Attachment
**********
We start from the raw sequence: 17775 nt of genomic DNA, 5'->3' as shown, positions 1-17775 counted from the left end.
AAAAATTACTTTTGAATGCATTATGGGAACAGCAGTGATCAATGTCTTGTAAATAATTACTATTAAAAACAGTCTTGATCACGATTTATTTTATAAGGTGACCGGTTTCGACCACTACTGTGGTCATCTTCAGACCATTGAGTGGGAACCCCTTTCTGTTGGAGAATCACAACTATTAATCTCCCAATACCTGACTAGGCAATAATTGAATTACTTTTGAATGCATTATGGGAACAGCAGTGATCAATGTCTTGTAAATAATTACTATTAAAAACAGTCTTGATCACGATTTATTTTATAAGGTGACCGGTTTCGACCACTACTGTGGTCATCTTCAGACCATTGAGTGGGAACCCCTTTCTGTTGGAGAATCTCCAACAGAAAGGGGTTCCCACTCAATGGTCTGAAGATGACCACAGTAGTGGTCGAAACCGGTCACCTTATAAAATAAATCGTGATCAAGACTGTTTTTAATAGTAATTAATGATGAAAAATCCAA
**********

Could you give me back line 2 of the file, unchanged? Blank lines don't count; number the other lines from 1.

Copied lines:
AAAAATTACTTTTGAATGCATTATGGGAACAGCAGTGATCAATGTCTTGTAAATAATTACTATTAAAAACAGTCTTGATCACGATTTATTTTATAAGGTGACCGGTTTCGACCACTACTGTGGTCATCTTCAGACCATTGAGTGGGAACCCCTTTCTGTTGGAGAATCACAACTATTAATCTCCCAATACCTGACTAGGCAATAATTGAATTACTTTTGAATGCATTATGGGAACAGCAGTGATCAATGTCTTGTAAATAATTACTATTAAAAACAGTCTTGATCACGATTTATTTTATAAGGTGACCGGTTTCGACCACTACTGTGGTCATCTTCAGACCATTGAGTGGGAACCCCTTTCTGTTGGAGAATCTCCAACAGAAAGGGGTTCCCACTCAATGGTCTGAAGATGACCACAGTAGTGGTCGAAACCGGTCACCTTATAAAATAAATCGTGATCAAGACTGTTTTTAATAGTAATTAATGATGAAAAATCCAA